As evidence of his stance on Iraq, others have often referenced him as one of the co-signers of a letter to then-President Bill Clinton calling for a war on Iraq to oust Sadaam Hussein. When he moved into the Bush Administration his D.C. law firm formed a partnership with an Israeli-based firm creating “Fandz International Law Group” which advertised itself (a private firm) as “assisting American companies in their relations with the United States government in connection with Iraqi reconstruction projects.” Washington Post columnist Al Kamen noted their web site advised interested parties contact them through their web site — a site for  Feith & Zell, P.C., Feith head of reconstruction matters in Iraq (Sourcewatch).

Of Feith, Ricks writes in Fiasco:

Rumsfeld, who rarely seems to go out of his way to praise his subordinates, did so with Feith, later defending him as “without question one of the most brilliant individuals in government…just a rare talent. And from my standpoint, working with him is always interesting. He’s been one of the really intellectual leaders in the administration in defense policy aspects of our work here.”

Not everyone was so impressed. Senior military officers especially seemed to be rubbed the wrong way by him. Franks, the Central Command chief, called Feith “the dumbest fucking guy on the planet.” Jay Garner, the retired Army lieutenant general who reported to Feith for five months as the Bush administration’s first head of the postwar mission in Iraq, came to a similar conclusion.” “I think he’s incredibly dangerous,” Garner said later. “He’s a very smart guy whose electrons aren’t connected, so he arc lights all the time. He can’t organize anything.” Remarkably, Feith was the person in charge of day-to-day postwar Iraq policy in Washington–the official that Franks was told would handle the postwar end of things. A man who couldn’t run his own office very well, by many accounts, was going to oversee the rebuilding of an occupied nation on the other side of the planet.

Feith resigned in 2005 and has, in years since, written occasional articles for the standard GOP organs, been a fellow at the Hudson Institute, written a book on his version of events and for two years and was a “Professor and Distinguished Practitioner in National Security Policy” at Georgetown. (Go Hoyas!)

Which is a pretty impressive recovery for “the dumbest fucking guy on the planet.”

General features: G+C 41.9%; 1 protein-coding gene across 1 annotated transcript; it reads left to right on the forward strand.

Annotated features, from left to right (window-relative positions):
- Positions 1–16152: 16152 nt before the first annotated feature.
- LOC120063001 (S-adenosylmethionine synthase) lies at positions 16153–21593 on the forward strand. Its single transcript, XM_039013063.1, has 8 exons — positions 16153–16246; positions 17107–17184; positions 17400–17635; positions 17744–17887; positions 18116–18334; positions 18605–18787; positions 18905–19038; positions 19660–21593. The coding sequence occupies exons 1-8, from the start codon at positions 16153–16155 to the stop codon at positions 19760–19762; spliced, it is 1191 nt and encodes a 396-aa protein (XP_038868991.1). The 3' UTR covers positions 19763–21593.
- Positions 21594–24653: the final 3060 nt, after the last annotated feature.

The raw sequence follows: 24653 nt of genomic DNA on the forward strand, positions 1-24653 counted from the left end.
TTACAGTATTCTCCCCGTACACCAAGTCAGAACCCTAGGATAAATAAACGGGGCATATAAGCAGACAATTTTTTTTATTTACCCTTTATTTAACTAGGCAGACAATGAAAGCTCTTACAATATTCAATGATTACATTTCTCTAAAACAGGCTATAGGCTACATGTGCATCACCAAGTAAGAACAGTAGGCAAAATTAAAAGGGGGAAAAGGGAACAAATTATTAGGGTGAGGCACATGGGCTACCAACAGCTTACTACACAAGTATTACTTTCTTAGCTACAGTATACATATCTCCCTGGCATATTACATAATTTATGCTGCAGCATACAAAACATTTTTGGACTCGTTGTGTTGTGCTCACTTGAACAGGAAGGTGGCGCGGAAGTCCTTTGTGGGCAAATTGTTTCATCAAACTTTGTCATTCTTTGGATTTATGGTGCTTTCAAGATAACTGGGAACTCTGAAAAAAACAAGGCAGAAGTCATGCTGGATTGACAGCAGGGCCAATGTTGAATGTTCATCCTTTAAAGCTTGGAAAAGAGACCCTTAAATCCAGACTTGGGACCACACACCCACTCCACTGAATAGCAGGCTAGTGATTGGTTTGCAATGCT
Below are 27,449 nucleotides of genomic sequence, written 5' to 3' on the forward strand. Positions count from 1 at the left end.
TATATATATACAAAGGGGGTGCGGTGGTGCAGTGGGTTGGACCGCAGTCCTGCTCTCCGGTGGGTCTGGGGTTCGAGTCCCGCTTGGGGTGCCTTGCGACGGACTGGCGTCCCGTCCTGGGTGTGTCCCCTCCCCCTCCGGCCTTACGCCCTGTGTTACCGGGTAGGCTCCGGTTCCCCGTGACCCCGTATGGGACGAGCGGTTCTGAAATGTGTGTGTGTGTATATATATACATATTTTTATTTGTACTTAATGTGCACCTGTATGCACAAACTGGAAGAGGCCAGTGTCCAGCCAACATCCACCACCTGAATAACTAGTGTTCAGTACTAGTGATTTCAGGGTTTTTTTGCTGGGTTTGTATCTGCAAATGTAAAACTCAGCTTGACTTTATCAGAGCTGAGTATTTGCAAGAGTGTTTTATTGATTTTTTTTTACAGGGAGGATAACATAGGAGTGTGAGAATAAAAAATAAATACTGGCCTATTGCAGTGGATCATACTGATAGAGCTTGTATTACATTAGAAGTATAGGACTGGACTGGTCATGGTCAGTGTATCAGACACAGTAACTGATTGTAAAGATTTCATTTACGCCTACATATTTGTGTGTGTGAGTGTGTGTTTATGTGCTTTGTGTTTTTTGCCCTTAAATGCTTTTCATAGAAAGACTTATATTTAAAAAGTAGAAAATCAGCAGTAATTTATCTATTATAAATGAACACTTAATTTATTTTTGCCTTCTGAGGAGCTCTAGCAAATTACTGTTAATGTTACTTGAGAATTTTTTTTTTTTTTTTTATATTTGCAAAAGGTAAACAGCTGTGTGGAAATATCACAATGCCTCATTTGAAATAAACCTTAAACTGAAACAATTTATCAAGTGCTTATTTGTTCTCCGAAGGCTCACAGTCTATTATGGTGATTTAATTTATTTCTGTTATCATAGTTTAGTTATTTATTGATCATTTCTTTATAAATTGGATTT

If Tommy Franks was right, we’d probably be better off. And while his incompetence as a manager is a persistent theme, Rick Perry (one hopes) hasn’t invited him onto his staff because he wants to discuss his “fussiness” over memos and how it was defended as a reflection of he and Rumsfeld’s desire for precision in writing rather than an ability to prioritize.

To put it in the most inevitable way possible, why would Rick Perry have faith in Feith?

This is not a question I can answer, but as this is the Internet and speculation is the name of the game and we are after all talking about someone who made stuff up to justify a policy he’d decided was defensible and necessary many years in advance, I hereby grant myself a little leeway.

So. The only explanations I can think of are:

1) Perry doesn’t know

2) Perry doesn’t care

3) Perry cares but thinks it was justified — he knows ol’ Doug made a mistake but he was just doing his best and he’s a good fellow and the right people say he’s smart and the “liberal” media has been critical of him so he must be okay.

I’m going with option three (shocking, I know). If correct, it’s similar thinking to that of the assumption that — as Feith himself was described as thinking — if one holds the minority view it must be accurate. This trap, and appeal, to counterintuitive thinking is something I understand. It makes a person feel original and smart, irrespective of reality. To add another level of speculation as to the thinking of people like Feith, I find it interesting that militaristic adventurism might be framed as a “minority view,” especially within an Republican administration. Or maybe the idea is if someone wants to feel like an original thinker, and the mindset within a particular group is already pretty far to the right (in this example) the only place to go is farther right if you want to stay within the group yet still feel like an independent thinker; knowing the idea is controversial becomes as appealing as the idea itself.